Irrigation may hide global warming's impact in some areas

Turns out all the planet needs to stop from overheating is a little splash of water.

Only there’s not enough fresh water to spray, and burning through the energy needed to pump that water only heats things anyway.

Research suggests that irrigation acts as a crude air conditioner. It cools places like California’s Central Valley, the plains of Kansas and vast stretches of Asia. In fact, scientists say those chilling effects have masked climate change in those areas, buffering parts of the planet against warming temperatures.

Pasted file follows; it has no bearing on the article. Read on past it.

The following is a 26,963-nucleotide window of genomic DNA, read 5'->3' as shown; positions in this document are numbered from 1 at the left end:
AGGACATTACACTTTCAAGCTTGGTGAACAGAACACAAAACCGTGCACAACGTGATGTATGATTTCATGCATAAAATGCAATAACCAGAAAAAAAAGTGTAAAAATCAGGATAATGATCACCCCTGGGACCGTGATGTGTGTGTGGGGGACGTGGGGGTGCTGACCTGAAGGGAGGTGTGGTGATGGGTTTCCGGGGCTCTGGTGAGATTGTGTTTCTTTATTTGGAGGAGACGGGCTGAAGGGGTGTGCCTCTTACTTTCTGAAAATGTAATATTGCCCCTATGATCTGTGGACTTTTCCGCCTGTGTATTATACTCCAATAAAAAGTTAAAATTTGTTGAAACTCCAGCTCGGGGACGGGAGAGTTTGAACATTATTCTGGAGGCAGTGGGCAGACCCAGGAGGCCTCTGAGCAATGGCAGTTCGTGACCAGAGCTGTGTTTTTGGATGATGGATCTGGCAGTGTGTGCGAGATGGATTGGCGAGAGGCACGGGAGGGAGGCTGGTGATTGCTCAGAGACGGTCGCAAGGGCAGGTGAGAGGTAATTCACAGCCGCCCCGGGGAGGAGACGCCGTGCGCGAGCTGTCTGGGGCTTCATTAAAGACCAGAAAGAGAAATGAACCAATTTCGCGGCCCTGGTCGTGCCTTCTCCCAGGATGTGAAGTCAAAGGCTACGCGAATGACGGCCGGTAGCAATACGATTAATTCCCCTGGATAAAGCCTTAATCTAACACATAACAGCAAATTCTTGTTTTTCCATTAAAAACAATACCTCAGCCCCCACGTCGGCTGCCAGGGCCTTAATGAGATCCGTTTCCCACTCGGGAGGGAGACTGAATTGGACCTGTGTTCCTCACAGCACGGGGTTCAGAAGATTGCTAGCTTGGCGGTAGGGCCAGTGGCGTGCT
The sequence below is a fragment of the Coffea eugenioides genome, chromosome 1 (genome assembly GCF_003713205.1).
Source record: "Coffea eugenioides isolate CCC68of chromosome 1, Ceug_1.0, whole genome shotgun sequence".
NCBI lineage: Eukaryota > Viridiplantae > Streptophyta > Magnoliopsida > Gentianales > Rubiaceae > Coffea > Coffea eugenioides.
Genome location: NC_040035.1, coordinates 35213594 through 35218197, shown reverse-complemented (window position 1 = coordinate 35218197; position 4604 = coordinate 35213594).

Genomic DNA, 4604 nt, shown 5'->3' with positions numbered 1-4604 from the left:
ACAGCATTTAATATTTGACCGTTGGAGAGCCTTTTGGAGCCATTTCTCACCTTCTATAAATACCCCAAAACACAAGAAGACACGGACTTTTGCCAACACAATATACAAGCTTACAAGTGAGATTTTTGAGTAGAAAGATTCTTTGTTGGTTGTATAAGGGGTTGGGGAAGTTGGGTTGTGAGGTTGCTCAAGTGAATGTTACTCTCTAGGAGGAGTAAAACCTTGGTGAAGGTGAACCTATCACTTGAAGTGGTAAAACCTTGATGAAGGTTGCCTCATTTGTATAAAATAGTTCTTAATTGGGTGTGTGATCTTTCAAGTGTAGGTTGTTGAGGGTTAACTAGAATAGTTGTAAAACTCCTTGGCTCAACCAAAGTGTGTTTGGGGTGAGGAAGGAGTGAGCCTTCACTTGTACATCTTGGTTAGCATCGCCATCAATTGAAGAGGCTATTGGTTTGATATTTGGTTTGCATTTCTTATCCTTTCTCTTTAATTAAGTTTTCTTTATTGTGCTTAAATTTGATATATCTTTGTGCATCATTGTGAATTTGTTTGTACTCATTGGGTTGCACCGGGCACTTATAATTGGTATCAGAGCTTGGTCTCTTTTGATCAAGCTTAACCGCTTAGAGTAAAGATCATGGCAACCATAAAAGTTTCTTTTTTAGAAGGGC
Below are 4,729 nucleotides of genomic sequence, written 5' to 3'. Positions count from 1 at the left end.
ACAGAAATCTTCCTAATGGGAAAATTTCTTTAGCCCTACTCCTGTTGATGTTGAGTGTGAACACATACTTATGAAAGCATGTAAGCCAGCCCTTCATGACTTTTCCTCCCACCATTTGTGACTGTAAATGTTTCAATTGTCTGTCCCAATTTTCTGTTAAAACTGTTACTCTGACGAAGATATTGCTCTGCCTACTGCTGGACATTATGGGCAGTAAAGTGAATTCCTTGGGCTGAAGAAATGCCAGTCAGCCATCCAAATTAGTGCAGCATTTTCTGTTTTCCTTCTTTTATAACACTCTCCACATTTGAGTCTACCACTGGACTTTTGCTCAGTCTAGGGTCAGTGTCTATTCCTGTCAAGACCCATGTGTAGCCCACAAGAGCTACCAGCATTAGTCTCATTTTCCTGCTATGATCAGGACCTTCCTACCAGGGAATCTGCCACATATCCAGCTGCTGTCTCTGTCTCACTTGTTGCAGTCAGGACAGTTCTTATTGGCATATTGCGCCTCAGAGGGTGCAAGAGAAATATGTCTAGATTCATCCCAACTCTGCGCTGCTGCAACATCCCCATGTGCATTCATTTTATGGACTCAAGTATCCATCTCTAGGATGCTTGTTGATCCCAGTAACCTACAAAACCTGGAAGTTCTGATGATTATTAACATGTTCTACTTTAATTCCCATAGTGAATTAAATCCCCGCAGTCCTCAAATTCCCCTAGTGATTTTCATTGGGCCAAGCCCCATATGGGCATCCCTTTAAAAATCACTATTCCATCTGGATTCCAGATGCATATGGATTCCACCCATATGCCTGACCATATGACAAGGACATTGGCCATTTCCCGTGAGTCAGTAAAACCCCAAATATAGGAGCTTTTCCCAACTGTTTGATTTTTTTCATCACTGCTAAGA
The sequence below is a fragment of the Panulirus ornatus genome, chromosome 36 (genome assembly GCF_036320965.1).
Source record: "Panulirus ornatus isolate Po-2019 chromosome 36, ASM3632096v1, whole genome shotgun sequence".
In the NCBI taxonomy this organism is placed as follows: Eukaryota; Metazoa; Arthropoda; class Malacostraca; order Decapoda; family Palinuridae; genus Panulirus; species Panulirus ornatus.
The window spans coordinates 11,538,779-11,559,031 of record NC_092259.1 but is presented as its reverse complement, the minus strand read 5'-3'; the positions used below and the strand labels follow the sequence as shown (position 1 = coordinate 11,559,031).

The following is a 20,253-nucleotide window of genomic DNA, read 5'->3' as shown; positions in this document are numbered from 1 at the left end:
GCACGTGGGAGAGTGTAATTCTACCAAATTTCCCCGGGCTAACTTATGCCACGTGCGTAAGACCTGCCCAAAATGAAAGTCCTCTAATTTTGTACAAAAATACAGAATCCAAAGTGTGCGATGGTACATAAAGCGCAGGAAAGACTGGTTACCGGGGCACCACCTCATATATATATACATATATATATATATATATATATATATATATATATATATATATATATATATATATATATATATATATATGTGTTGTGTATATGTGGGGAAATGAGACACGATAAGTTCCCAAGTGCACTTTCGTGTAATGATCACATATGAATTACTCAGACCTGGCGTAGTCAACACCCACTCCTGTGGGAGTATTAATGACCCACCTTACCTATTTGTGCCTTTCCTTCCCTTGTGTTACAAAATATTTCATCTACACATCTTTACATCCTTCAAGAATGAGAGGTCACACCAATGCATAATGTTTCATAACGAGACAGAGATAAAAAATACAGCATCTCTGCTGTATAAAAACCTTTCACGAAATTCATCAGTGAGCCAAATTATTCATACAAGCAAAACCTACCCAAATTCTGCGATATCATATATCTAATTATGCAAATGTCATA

“You look out 50 years from now, and consider all the factors that are contributing to warming, and the effect of irrigation becomes less and less important,” said David Lobell, a Stanford University climate scientist. “It just can’t keep up.”

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